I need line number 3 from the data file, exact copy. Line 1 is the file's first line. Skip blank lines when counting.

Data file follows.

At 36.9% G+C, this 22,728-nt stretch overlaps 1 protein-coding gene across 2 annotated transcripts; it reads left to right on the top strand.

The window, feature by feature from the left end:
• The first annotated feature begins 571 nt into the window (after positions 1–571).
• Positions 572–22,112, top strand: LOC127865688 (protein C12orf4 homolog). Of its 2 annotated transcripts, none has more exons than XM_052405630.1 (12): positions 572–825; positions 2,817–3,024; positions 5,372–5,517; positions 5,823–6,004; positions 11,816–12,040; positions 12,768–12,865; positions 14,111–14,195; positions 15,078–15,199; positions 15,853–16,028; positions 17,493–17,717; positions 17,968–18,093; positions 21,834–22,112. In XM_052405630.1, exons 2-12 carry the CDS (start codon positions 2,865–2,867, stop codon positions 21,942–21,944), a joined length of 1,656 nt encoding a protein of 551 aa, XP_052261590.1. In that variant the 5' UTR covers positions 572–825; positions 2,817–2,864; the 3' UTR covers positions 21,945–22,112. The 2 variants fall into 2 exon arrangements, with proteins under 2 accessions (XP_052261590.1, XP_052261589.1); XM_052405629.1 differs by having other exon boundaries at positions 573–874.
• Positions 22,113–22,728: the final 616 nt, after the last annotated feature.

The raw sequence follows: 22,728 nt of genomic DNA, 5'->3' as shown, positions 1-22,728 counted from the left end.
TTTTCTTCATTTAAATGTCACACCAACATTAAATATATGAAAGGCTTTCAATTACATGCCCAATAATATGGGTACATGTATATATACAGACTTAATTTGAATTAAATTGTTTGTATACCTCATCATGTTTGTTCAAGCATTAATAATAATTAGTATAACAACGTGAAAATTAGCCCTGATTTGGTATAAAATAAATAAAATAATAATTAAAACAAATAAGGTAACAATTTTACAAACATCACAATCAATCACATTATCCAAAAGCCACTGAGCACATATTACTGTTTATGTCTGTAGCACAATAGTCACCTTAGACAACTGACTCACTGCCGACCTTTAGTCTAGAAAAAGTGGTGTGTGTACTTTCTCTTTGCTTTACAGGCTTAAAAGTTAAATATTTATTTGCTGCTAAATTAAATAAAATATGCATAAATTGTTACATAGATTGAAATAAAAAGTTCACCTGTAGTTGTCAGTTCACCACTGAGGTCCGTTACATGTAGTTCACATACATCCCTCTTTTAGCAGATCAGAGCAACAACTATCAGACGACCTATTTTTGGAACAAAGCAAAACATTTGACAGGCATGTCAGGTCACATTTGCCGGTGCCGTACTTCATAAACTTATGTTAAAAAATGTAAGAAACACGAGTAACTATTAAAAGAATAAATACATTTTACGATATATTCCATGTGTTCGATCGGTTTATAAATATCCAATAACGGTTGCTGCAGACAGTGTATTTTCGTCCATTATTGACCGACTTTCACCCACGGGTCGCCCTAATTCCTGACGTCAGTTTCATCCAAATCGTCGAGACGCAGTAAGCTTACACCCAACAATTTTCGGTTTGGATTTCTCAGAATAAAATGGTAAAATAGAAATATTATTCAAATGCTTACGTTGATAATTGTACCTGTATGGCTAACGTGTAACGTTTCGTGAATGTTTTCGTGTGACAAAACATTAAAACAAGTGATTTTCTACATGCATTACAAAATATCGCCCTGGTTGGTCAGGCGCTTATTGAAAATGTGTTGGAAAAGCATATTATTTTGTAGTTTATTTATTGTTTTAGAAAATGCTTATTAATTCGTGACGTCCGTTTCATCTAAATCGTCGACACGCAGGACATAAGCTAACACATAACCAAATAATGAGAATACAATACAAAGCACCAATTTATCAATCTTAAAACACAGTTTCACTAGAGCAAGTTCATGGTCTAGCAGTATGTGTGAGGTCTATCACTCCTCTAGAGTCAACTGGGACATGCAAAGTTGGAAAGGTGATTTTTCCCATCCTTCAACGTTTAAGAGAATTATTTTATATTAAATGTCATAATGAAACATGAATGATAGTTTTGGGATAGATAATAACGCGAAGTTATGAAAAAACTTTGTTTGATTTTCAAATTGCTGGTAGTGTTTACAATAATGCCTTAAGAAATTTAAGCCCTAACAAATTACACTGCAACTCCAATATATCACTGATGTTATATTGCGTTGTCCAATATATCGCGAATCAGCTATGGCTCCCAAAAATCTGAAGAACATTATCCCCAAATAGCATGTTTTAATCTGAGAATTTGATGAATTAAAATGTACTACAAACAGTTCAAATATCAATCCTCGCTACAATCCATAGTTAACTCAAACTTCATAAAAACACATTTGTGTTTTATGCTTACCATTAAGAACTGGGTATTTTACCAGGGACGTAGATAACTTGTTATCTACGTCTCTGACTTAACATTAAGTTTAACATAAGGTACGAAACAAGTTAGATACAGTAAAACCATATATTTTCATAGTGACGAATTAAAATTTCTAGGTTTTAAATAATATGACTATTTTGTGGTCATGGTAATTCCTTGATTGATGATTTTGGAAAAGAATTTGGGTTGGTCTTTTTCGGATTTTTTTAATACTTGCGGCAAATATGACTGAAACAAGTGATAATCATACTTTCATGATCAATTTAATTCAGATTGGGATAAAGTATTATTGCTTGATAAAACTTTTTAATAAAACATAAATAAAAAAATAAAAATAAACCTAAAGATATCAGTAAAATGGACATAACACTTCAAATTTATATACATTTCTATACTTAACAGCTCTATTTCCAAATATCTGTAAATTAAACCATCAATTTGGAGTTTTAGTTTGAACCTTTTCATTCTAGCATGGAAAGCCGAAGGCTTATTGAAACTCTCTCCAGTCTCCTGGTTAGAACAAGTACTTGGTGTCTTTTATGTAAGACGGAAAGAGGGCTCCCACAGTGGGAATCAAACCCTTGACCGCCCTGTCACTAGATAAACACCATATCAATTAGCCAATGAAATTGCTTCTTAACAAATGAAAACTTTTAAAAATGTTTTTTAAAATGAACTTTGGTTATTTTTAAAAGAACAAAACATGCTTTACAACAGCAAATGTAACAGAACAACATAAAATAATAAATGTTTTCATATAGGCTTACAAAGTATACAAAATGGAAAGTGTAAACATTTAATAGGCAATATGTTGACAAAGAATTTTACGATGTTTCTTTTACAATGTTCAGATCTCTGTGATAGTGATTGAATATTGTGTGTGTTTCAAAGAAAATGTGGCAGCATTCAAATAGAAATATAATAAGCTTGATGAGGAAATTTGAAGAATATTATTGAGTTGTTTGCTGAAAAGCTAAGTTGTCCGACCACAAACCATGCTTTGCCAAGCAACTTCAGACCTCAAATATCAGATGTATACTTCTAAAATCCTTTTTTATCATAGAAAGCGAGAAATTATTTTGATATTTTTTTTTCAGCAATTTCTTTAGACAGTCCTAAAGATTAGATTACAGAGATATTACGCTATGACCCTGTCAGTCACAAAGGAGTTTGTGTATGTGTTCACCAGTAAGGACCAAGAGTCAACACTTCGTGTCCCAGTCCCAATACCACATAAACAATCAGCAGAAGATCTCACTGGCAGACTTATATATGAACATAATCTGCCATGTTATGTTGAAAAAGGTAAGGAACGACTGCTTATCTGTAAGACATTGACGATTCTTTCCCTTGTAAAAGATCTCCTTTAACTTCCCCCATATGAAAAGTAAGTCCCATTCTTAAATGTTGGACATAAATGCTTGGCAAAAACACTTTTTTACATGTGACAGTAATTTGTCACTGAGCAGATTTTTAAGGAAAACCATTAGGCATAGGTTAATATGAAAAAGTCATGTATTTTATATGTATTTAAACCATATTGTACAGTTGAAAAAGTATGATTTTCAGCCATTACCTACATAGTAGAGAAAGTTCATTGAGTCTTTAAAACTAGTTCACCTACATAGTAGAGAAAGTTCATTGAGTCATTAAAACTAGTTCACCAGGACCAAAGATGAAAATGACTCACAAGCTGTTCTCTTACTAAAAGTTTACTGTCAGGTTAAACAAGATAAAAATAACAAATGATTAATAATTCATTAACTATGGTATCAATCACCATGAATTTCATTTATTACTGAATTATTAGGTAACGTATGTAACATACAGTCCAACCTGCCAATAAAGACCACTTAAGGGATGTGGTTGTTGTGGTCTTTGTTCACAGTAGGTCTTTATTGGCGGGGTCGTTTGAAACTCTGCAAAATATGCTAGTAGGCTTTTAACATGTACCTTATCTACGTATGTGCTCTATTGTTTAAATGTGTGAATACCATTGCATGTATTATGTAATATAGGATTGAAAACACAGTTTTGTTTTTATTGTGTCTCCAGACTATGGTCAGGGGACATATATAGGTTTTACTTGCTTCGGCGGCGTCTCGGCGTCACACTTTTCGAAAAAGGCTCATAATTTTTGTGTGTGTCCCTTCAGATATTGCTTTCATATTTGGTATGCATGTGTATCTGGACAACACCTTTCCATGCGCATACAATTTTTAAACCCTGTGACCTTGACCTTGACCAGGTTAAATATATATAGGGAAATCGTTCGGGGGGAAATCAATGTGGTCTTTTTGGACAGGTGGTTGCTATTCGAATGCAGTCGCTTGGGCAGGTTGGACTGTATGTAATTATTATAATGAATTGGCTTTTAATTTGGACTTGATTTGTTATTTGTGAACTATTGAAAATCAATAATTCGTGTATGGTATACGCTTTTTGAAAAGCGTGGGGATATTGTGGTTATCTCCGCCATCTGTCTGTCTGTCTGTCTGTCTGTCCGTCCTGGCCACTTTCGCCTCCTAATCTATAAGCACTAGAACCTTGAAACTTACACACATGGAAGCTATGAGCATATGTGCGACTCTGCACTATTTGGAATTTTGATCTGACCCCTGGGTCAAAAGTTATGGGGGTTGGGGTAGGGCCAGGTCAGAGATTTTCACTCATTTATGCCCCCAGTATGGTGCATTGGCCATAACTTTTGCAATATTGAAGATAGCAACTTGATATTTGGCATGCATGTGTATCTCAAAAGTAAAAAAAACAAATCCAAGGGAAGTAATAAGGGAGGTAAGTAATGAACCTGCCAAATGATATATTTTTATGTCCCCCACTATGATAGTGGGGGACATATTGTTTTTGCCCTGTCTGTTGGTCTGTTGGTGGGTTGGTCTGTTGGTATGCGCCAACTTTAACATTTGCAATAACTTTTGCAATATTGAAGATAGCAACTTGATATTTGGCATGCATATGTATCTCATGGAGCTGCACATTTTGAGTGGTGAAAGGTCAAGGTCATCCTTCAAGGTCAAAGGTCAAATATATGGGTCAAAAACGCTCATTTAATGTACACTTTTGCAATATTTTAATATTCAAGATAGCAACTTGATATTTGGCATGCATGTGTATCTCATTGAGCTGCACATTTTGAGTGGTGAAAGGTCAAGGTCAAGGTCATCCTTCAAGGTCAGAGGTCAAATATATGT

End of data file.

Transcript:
• The first annotated feature begins 571 nt into the window (after positions 1–571).